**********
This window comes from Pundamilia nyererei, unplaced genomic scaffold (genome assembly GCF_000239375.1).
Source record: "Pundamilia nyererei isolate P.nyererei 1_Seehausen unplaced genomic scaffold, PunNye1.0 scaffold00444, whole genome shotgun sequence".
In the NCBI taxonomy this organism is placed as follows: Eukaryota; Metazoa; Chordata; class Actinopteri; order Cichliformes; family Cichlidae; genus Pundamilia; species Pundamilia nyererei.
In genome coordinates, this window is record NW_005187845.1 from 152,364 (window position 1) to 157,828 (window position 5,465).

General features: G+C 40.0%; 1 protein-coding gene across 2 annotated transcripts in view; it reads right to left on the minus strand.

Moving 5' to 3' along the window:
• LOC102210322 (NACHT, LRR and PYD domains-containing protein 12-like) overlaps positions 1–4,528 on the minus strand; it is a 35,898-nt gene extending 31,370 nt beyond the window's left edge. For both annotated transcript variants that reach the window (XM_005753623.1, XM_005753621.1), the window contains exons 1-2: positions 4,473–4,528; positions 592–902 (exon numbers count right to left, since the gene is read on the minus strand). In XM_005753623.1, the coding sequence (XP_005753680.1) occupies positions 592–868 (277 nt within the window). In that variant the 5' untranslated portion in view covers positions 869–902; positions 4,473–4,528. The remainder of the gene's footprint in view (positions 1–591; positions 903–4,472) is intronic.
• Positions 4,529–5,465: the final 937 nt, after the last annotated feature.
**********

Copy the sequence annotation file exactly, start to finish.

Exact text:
This window comes from Pundamilia nyererei, unplaced genomic scaffold (genome assembly GCF_000239375.1).
Source record: "Pundamilia nyererei isolate P.nyererei 1_Seehausen unplaced genomic scaffold, PunNye1.0 scaffold00444, whole genome shotgun sequence".
In the NCBI taxonomy this organism is placed as follows: Eukaryota; Metazoa; Chordata; class Actinopteri; order Cichliformes; family Cichlidae; genus Pundamilia; species Pundamilia nyererei.
In genome coordinates, this window is record NW_005187845.1 from 152,364 (window position 1) to 157,828 (window position 5,465).

General features: G+C 40.0%; 1 protein-coding gene across 2 annotated transcripts in view; it reads right to left on the minus strand.

Moving 5' to 3' along the window:
• LOC102210322 (NACHT, LRR and PYD domains-containing protein 12-like) overlaps positions 1–4,528 on the minus strand; it is a 35,898-nt gene extending 31,370 nt beyond the window's left edge. For both annotated transcript variants that reach the window (XM_005753623.1, XM_005753621.1), the window contains exons 1-2: positions 4,473–4,528; positions 592–902 (exon numbers count right to left, since the gene is read on the minus strand). In XM_005753623.1, the coding sequence (XP_005753680.1) occupies positions 592–868 (277 nt within the window). In that variant the 5' untranslated portion in view covers positions 869–902; positions 4,473–4,528. The remainder of the gene's footprint in view (positions 1–591; positions 903–4,472) is intronic.
• Positions 4,529–5,465: the final 937 nt, after the last annotated feature.